Believe it or not, there are some ancient artifacts could be called batteries! These artifacts, known as the Baghdad Batteries, existed between 250 BC and 224 AD, and consisted of terracotta pots with copper sheets and iron rods.
Although the ancient Parthians did have tablets, they were the kind made of clay, not circuits. So, we can only guess the purpose of these unique pots. Some scientists think that they were used for medicine, religious rituals, or electroplating jewelry.
The story of the modern battery is equally fascinating. In 1791, Luigi Galvani (whose name gives us the word ‘galvanize’) discovered something he called “animal electricity”.
He created an electric circuit consisting of two different metals, with one touching a frog’s leg and the other touching both the leg and the first metal, thus closing the circuit. He noticed that even though the frog was dead, its legs would twitch when he touched them with the metals. It’s not easy being green…
Later, Alessandro Volta (whose name gives us the word “volt”) realized that the frog could be replaced by paper soaked in saltwater. Volta was able to measure the power from this interface, which came to be known as a voltaic cell, or a cell for short.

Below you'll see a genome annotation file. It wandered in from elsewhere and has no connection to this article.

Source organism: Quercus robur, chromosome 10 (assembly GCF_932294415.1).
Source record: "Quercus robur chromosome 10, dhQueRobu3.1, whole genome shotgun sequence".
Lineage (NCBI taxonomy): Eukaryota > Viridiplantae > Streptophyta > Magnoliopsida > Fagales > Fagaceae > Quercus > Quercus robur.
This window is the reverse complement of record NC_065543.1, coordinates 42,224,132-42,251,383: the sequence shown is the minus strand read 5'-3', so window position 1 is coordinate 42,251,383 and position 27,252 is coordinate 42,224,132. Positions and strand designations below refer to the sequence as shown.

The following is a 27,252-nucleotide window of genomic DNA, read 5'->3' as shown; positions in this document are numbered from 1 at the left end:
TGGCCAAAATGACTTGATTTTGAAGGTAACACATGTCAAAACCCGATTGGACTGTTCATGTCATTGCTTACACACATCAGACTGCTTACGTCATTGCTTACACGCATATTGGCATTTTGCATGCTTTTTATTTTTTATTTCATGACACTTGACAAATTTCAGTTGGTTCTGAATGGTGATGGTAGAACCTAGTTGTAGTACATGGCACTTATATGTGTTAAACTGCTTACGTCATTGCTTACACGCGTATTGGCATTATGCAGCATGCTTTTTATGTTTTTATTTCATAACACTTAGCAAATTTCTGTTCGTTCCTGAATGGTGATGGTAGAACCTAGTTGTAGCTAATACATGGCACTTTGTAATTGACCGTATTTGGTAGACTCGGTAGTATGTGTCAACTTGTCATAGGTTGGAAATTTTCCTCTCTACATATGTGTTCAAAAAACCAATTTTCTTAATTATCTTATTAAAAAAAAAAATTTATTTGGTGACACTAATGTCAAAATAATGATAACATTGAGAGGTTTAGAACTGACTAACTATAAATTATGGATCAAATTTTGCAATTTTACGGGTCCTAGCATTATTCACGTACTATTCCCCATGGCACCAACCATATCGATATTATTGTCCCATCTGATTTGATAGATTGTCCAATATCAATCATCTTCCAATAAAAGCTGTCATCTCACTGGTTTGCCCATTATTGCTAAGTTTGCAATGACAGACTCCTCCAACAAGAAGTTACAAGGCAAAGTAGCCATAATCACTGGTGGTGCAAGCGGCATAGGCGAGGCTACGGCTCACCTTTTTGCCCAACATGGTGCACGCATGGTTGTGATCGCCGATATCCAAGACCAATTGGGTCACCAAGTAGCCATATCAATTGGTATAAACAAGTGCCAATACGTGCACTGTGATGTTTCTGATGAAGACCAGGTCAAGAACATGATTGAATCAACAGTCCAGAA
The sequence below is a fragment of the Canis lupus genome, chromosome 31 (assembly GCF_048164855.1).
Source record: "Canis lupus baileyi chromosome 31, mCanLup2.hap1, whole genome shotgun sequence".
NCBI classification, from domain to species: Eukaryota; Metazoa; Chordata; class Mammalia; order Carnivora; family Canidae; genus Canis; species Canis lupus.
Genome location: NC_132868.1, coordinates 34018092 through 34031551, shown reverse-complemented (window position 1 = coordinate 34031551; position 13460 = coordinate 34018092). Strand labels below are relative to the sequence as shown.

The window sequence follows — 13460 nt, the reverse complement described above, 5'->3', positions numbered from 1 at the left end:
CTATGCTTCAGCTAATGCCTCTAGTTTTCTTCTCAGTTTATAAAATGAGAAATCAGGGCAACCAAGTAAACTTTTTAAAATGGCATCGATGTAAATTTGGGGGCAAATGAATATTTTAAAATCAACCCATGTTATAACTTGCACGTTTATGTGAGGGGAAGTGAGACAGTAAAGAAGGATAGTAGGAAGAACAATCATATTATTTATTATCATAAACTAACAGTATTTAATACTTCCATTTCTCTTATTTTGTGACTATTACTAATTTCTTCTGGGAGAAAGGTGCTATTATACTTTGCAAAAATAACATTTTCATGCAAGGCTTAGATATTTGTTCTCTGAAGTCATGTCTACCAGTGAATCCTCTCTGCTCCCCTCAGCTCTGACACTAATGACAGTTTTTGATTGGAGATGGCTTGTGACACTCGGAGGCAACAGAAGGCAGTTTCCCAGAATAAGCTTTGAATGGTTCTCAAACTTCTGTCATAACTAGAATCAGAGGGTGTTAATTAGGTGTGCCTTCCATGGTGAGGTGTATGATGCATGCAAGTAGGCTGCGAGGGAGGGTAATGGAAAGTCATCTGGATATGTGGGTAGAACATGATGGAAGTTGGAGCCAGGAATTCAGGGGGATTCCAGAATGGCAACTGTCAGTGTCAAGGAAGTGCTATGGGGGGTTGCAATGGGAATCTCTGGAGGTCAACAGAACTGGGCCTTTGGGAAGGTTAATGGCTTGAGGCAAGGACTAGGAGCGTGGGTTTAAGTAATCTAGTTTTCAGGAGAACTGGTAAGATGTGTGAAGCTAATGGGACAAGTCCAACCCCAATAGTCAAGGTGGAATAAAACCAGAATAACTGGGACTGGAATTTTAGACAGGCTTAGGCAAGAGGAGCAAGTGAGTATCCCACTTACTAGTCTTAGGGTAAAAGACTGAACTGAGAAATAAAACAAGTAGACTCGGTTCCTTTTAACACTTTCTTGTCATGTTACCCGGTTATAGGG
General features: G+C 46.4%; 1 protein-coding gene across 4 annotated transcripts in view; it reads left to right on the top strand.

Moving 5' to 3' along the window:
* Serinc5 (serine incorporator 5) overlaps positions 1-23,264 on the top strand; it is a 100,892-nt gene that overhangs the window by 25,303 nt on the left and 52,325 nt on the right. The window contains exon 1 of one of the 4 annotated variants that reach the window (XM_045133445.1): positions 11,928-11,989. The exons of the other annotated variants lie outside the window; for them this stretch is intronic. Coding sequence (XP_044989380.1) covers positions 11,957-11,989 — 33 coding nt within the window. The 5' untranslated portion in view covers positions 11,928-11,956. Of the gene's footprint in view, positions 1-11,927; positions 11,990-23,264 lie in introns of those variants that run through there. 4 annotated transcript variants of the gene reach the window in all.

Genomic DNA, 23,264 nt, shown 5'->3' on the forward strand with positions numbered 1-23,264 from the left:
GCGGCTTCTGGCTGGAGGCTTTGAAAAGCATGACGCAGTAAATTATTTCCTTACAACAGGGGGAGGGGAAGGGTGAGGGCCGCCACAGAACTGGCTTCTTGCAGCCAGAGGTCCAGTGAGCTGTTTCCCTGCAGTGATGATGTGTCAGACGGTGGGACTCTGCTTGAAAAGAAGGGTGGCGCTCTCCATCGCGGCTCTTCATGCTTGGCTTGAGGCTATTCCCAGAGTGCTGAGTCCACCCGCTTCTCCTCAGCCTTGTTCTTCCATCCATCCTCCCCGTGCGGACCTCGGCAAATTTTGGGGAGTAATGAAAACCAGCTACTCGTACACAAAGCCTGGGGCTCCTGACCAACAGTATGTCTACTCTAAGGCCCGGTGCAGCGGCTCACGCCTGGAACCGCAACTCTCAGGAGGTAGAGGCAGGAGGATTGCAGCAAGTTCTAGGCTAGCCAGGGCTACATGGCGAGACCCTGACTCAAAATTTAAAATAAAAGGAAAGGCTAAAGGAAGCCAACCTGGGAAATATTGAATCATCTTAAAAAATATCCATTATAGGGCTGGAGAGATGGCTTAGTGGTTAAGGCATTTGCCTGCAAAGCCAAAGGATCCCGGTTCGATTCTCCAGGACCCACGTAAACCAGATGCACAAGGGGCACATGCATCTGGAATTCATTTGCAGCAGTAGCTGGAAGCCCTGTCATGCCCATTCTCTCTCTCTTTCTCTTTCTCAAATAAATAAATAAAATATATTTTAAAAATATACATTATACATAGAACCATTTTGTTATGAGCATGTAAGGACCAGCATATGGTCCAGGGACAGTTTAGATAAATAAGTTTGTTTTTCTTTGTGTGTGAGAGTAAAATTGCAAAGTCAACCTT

In 1799, Volta invented the modern battery by placing many cells in a series, piling one atop the other. This arrangement led to more impressive measurements. At the time, Volta thought that his cells were an inexhaustible source of energy – if only!
Later, researchers devised more intricate banks of cells. These were called batteries, from the military term denoted by several similar objects grouped together to perform a function (i.e. a battery of artillery).
Although early batteries were great for experimentation, they weren’t really practical like the batteries of today. Later models were slightly more reliable and came to be adopted for stationary devices such as telegraphs.
These early versions used liquid electrolytes and were therefore called “wet-cells”. They were prone to leaks and spillage; you wouldn’t want to put one of those into your electric toothbrush!
Near the end of the 19th century, dry-cell batteries were developed, replacing the liquid electrolyte with a more stable paste. This made portable electrical devices feasible.
Over time, battery chemistry and design were improved and perfected, which you surely know if you’ve ever listened to a cassette on portable Walkman™ (which probably seems about as old as those Baghdad Batteries!)
And the rest, as they say, is history!